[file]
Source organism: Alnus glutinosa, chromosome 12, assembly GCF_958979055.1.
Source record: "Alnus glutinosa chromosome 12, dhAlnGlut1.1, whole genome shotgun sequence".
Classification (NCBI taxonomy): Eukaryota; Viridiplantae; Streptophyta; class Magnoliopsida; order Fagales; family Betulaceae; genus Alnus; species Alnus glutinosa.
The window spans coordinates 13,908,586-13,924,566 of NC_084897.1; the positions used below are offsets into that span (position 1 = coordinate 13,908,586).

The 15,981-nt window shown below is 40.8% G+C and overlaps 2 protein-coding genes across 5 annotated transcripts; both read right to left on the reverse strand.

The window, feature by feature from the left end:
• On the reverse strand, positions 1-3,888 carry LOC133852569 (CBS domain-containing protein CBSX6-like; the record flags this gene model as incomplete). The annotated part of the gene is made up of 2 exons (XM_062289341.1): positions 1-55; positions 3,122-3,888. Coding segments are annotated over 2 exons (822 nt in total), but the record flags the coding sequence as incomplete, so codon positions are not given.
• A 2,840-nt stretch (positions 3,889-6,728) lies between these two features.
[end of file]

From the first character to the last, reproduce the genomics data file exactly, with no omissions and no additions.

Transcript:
Source organism: Alnus glutinosa, chromosome 12, assembly GCF_958979055.1.
Source record: "Alnus glutinosa chromosome 12, dhAlnGlut1.1, whole genome shotgun sequence".
Classification (NCBI taxonomy): Eukaryota; Viridiplantae; Streptophyta; class Magnoliopsida; order Fagales; family Betulaceae; genus Alnus; species Alnus glutinosa.
The window spans coordinates 13,908,586-13,924,566 of NC_084897.1; the positions used below are offsets into that span (position 1 = coordinate 13,908,586).

The 15,981-nt window shown below is 40.8% G+C and overlaps 2 protein-coding genes across 5 annotated transcripts; both read right to left on the reverse strand.

The window, feature by feature from the left end:
• On the reverse strand, positions 1-3,888 carry LOC133852569 (CBS domain-containing protein CBSX6-like; the record flags this gene model as incomplete). The annotated part of the gene is made up of 2 exons (XM_062289341.1): positions 1-55; positions 3,122-3,888. Coding segments are annotated over 2 exons (822 nt in total), but the record flags the coding sequence as incomplete, so codon positions are not given.
• A 2,840-nt stretch (positions 3,889-6,728) lies between these two features.